At this point I want to suggest a piece of insurance. I carry a 5 lb. sand bag in the vehicle to use as a counter weight. I hang it from the spike in the right side tripod leg (Assumes you are using the rubber feet end on the ground). The tripod and head are capable of supporting the camera without the counter-weight. It just makes the whole set up a lot more stable. In the early days, I just carried a cloth bag which I would fill with rocks from where ever I was shooting. But rocks aren't available everywhere so I now carry a sand bag.

    Using the scissors hinge of the head, turn the entire camera 90 degrees on its side to the left straddling the two legs on that side. You will have to get the feel for the spread of the legs to accommodate the camera. I try to set it all up such that the camera back is just resting on one of the legs to add rigidity. (Yes, I have dings in my camera and tripod. They are just tools.) Level everything using head adjustments, moving tripod legs, etc. and compose.

    A second piece of insurance is a second smaller tripod to place under the outer edge of the camera back to stop slippage, reduce vibration, and increase overall rigidity. I use a standard Tiltall tripod with an integrated head for the secondary support. It is light weight and simple to use.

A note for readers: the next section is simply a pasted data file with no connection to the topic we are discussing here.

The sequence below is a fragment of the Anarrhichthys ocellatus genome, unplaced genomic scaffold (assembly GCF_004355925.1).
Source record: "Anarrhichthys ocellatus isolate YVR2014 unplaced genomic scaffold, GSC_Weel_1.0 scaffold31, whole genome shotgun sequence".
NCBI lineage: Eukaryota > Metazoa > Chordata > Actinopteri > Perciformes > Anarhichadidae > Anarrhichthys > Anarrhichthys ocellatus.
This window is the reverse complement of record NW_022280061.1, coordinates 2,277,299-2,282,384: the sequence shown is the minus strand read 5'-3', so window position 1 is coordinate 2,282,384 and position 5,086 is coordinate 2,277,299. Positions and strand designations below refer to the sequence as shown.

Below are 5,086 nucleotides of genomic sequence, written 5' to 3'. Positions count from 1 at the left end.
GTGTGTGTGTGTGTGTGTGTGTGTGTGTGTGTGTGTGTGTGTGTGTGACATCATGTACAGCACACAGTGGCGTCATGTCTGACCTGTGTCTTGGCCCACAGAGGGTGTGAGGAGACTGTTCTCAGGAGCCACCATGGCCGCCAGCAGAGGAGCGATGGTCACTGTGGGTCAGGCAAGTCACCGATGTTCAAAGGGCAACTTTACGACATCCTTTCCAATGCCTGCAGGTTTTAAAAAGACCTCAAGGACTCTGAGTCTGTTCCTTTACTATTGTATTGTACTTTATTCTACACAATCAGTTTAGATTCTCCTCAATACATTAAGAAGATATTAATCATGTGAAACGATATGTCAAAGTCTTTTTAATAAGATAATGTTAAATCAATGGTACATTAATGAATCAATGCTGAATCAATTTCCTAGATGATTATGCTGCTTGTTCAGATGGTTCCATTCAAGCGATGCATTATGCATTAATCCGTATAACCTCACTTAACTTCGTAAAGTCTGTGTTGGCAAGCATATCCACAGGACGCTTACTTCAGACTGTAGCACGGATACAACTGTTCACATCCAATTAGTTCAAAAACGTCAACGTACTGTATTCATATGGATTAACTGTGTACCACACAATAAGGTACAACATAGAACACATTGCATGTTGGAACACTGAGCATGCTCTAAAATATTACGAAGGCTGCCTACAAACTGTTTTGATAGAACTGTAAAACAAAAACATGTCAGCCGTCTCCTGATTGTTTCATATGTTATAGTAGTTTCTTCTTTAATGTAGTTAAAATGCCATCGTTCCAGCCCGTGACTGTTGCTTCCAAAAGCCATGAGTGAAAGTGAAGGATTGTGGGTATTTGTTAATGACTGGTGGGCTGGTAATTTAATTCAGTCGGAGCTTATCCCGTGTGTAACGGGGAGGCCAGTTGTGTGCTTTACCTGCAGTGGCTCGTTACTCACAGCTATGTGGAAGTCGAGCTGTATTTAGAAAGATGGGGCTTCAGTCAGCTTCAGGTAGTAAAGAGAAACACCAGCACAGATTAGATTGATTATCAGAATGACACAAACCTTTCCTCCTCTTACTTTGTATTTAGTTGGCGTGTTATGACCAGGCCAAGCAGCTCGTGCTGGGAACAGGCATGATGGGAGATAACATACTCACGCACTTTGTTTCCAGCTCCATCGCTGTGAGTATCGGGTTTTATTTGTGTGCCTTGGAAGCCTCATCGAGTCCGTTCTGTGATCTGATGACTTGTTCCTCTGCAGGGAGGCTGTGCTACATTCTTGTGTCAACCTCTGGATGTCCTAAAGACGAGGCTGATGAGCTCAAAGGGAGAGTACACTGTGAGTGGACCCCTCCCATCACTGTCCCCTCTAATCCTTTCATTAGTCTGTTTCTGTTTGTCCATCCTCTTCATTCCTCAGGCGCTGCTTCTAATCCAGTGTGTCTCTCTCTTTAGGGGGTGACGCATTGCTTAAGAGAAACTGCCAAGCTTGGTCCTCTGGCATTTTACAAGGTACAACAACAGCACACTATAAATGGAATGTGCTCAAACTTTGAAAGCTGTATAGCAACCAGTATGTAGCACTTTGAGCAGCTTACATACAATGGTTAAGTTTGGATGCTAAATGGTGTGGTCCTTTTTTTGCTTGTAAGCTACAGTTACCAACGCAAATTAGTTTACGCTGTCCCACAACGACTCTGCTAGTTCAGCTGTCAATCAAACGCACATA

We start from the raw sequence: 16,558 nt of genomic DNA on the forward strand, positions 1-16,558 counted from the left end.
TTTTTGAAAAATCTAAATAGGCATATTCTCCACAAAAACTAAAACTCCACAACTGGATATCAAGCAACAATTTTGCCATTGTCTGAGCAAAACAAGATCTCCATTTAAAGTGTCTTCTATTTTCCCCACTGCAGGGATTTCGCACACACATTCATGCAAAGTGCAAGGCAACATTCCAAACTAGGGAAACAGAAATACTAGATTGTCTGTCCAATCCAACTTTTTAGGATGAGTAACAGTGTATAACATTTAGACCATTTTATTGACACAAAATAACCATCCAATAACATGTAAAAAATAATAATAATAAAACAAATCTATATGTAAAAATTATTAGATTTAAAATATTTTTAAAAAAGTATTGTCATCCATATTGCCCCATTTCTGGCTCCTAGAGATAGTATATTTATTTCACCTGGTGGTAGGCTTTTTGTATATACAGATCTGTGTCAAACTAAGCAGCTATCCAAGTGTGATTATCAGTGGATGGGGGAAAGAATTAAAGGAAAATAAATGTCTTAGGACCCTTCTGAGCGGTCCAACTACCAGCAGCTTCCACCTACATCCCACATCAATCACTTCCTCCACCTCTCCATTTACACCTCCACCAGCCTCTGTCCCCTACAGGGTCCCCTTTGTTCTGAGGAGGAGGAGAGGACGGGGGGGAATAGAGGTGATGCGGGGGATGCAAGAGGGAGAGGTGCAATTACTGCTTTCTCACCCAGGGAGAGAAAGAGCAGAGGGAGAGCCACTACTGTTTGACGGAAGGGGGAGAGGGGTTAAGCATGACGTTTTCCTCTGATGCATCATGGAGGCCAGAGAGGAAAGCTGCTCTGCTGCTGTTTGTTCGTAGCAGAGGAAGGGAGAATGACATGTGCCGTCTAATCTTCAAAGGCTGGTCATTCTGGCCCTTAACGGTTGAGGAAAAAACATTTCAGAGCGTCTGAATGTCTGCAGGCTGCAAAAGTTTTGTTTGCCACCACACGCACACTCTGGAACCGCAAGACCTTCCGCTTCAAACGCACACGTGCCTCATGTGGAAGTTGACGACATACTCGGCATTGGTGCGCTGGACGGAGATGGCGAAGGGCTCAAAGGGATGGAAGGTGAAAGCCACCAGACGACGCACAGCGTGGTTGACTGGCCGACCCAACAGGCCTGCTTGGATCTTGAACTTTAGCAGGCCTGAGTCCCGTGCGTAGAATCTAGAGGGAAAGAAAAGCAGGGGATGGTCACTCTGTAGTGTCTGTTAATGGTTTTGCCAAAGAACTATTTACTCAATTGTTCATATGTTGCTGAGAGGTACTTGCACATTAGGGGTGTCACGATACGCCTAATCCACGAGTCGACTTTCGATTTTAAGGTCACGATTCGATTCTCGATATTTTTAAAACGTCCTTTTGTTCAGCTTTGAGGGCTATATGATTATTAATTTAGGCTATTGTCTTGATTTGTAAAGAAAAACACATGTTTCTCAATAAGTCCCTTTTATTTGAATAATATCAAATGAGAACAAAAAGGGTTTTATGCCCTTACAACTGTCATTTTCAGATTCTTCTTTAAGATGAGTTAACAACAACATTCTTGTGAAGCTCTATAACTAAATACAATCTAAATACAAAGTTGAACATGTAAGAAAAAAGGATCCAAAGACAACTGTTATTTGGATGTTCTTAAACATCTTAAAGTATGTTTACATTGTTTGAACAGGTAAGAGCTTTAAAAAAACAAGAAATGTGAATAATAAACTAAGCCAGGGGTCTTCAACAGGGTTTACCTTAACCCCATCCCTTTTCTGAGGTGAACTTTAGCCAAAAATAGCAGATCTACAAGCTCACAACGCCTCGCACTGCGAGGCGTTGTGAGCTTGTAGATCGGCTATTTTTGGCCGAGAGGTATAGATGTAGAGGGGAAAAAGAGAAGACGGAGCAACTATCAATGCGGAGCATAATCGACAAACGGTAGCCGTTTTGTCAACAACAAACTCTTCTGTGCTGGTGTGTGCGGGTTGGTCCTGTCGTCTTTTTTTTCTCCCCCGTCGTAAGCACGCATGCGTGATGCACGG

All of this equipment including the camera four film holders, a bag of lenses fits easily on a fold-up photo cart for transport. I've pulled it behind me for a couple miles on a graded gravel path with little exertion.

    As for limited movements, that depends on your camera. On the Wisner TF, you are not limited to the amount of shift for rise/fall in the vertical orientation. Point the camera up from horizontal and use swing on the back and lens standard to bring them back to vertical providing more rise. I have had my camera in extreme configurations in a vertical orientation to get 4-5" inches of rise with a 30" lens. It is possible. I have done it. But be very aware of bellows sag in such situations. Keep a roll of gaffers tape with you to tape the bellows tight to avoid sag intruding into the image area.

    I looked at the VMD. It looked more stable on the tripod once mounted, but hoisting a 28.5 lb camera plus the weight of the VMD up onto the tripod when the camera handle is now on the side didn't sound like fun.